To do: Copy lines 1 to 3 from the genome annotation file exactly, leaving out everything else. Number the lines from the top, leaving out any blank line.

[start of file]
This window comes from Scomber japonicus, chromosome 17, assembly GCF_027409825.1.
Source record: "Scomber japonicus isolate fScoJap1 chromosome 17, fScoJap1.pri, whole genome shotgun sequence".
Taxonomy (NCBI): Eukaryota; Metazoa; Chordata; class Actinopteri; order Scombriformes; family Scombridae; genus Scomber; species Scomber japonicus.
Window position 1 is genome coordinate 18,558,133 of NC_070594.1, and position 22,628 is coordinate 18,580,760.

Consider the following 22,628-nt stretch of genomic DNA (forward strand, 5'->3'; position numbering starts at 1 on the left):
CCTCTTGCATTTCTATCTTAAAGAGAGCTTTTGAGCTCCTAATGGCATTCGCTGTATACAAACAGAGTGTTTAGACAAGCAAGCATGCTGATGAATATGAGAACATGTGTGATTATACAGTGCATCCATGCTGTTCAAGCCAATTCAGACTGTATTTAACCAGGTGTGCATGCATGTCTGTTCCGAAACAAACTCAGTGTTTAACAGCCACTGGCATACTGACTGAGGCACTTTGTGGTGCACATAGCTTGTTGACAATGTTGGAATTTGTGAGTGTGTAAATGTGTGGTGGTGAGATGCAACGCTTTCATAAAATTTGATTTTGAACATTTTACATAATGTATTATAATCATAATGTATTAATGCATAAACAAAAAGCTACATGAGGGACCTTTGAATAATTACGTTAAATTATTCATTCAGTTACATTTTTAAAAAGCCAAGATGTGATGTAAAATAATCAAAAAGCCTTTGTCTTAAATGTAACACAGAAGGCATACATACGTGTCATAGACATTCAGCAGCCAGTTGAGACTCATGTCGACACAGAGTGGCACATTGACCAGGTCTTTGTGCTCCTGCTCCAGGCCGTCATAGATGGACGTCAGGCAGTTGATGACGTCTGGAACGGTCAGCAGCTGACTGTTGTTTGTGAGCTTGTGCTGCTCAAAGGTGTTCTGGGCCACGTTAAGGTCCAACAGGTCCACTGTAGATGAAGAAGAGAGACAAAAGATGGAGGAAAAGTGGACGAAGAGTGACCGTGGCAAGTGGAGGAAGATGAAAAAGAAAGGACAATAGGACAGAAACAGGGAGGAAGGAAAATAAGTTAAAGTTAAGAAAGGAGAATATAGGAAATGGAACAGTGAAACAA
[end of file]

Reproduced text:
This window comes from Scomber japonicus, chromosome 17, assembly GCF_027409825.1.
Source record: "Scomber japonicus isolate fScoJap1 chromosome 17, fScoJap1.pri, whole genome shotgun sequence".
Taxonomy (NCBI): Eukaryota; Metazoa; Chordata; class Actinopteri; order Scombriformes; family Scombridae; genus Scomber; species Scomber japonicus.